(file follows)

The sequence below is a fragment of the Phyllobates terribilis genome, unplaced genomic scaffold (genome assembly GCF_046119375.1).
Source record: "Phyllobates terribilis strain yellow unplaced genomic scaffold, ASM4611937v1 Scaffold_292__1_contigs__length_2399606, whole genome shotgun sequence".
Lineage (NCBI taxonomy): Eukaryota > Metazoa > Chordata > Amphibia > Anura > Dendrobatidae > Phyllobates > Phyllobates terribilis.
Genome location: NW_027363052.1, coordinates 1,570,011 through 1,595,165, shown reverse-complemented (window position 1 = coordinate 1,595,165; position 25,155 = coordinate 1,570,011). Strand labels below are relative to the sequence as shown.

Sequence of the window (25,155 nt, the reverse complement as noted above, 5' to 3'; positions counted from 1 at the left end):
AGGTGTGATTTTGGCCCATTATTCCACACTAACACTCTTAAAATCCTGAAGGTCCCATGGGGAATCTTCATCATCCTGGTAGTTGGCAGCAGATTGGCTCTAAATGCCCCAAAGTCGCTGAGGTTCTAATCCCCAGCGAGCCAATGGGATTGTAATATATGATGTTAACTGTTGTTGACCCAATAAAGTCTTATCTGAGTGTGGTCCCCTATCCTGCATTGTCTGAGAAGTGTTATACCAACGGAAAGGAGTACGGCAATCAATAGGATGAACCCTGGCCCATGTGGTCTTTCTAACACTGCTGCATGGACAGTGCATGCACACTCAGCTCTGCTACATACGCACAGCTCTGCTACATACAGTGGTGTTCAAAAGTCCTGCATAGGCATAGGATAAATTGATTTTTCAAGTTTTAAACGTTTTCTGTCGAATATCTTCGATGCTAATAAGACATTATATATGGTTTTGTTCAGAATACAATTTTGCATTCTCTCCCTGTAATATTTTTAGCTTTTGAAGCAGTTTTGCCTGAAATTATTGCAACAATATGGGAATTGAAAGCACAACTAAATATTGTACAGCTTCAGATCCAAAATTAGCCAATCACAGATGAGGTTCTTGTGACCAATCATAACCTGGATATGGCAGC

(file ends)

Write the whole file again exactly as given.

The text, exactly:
The sequence below is a fragment of the Phyllobates terribilis genome, unplaced genomic scaffold (genome assembly GCF_046119375.1).
Source record: "Phyllobates terribilis strain yellow unplaced genomic scaffold, ASM4611937v1 Scaffold_292__1_contigs__length_2399606, whole genome shotgun sequence".
Lineage (NCBI taxonomy): Eukaryota > Metazoa > Chordata > Amphibia > Anura > Dendrobatidae > Phyllobates > Phyllobates terribilis.
Genome location: NW_027363052.1, coordinates 1,570,011 through 1,595,165, shown reverse-complemented (window position 1 = coordinate 1,595,165; position 25,155 = coordinate 1,570,011). Strand labels below are relative to the sequence as shown.

Sequence of the window (25,155 nt, the reverse complement as noted above, 5' to 3'; positions counted from 1 at the left end):
AGGTGTGATTTTGGCCCATTATTCCACACTAACACTCTTAAAATCCTGAAGGTCCCATGGGGAATCTTCATCATCCTGGTAGTTGGCAGCAGATTGGCTCTAAATGCCCCAAAGTCGCTGAGGTTCTAATCCCCAGCGAGCCAATGGGATTGTAATATATGATGTTAACTGTTGTTGACCCAATAAAGTCTTATCTGAGTGTGGTCCCCTATCCTGCATTGTCTGAGAAGTGTTATACCAACGGAAAGGAGTACGGCAATCAATAGGATGAACCCTGGCCCATGTGGTCTTTCTAACACTGCTGCATGGACAGTGCATGCACACTCAGCTCTGCTACATACGCACAGCTCTGCTACATACAGTGGTGTTCAAAAGTCCTGCATAGGCATAGGATAAATTGATTTTTCAAGTTTTAAACGTTTTCTGTCGAATATCTTCGATGCTAATAAGACATTATATATGGTTTTGTTCAGAATACAATTTTGCATTCTCTCCCTGTAATATTTTTAGCTTTTGAAGCAGTTTTGCCTGAAATTATTGCAACAATATGGGAATTGAAAGCACAACTAAATATTGTACAGCTTCAGATCCAAAATTAGCCAATCACAGATGAGGTTCTTGTGACCAATCATAACCTGGATATGGCAGC